A good indicator of the views of House Science Committee Republicans on the Department of Energy’s Office of Science, NASA, National Institute of Standards and Technology, National Oceanic and Atmospheric Administration and National Science Foundation can be found in a eight-page document submitted to the House Budget Committee. “Views and Estimates; Committee on Science, Space and Technology; Fiscal Year 2014” provides insight into the positions of twenty of the twenty-one committee Republicans on these agencies and the Environmental Protection Agency, Department of Homeland Security, and the Department of Transportation.
US government officials have passed two more checkpoints on the long, winding road towards a policy for dealing with risky research. That journey was forced into overdrive at the end of 2011, when a government body recommended against publishing two studies showing how a deadly form of avian influenza H5N1 could be made to pass between mammals.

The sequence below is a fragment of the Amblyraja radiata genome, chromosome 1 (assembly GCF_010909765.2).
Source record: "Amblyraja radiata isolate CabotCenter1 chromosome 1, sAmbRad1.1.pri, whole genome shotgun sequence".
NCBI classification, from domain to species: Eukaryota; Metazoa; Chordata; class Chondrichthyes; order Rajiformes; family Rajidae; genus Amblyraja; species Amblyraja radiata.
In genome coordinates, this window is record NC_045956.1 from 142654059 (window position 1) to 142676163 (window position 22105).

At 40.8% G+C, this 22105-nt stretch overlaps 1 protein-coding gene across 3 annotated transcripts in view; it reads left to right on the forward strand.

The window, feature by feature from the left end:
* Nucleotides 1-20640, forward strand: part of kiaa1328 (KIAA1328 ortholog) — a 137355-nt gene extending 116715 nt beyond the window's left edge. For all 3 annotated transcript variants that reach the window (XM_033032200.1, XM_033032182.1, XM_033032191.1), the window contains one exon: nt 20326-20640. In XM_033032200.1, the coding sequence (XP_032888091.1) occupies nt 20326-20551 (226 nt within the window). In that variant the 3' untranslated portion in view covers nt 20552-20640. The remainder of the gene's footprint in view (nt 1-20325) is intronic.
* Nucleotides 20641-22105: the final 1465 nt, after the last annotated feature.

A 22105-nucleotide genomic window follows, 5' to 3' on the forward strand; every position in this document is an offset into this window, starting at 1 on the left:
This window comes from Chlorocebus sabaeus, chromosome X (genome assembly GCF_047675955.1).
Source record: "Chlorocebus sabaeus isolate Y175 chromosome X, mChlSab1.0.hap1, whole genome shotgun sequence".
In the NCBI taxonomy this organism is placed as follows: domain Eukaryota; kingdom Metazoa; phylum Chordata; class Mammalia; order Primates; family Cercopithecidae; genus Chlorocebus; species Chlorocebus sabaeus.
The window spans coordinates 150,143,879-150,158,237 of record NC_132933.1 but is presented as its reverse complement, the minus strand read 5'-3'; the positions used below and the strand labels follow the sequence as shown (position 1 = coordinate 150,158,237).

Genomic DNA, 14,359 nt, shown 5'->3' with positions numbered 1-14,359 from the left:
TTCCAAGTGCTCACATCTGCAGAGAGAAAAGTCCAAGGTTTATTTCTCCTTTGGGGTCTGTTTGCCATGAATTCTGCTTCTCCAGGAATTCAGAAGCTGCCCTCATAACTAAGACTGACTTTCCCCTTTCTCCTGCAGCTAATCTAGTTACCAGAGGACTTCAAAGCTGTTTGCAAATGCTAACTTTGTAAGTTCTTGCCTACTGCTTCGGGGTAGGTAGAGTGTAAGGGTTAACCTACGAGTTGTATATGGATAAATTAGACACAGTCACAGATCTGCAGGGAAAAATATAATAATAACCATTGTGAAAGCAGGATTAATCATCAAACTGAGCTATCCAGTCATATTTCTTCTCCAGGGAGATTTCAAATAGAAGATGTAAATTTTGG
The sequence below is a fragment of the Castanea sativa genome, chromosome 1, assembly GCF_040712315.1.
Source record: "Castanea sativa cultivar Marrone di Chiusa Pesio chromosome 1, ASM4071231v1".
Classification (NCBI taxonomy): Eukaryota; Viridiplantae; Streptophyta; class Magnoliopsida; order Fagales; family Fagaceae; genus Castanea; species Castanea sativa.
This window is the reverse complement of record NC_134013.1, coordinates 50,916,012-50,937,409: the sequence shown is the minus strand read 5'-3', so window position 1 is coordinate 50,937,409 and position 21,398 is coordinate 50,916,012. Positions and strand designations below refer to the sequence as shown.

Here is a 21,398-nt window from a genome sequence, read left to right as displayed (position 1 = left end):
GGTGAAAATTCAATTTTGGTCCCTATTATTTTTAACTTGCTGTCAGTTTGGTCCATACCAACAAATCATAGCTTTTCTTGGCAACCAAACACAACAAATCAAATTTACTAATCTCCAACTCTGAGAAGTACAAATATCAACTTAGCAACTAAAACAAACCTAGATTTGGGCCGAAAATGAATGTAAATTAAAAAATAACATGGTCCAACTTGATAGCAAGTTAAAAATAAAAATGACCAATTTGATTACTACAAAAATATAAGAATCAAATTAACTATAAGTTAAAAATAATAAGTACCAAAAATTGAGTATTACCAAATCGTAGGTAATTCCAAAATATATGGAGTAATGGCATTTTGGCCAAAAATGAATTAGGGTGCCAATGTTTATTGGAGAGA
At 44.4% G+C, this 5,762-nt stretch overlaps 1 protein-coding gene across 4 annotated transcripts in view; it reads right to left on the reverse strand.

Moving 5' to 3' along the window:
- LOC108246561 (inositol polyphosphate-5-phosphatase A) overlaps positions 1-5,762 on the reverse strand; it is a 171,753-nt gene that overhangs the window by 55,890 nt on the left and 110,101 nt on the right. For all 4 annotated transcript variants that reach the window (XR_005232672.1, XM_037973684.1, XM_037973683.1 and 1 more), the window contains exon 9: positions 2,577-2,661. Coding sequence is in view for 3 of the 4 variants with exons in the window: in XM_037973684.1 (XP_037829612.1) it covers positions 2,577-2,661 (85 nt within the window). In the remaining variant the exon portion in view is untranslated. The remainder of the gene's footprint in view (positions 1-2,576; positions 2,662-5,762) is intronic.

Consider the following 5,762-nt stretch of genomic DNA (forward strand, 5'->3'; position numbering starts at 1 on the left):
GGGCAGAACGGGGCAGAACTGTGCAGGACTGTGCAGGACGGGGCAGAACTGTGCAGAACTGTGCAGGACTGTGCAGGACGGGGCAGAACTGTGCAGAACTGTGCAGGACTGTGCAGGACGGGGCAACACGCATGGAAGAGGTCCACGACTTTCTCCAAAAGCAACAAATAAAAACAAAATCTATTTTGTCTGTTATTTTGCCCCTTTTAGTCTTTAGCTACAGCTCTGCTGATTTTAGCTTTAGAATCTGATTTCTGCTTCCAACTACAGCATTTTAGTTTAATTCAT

Today, the US National Institutes of Health (NIH) announced a final framework for vetting specific types of experiments before funding them. The US Office of Science and Technology Policy (OSTP) also published a long-awaited draft policy for how scientists and institutions should monitor and report on a wide range of research that malevolent forces could manipulate to do harm. This type of research, called dual-use research of concern (DURC), is fundable if the potential benefits are deemed significant and the risks deemed manageable.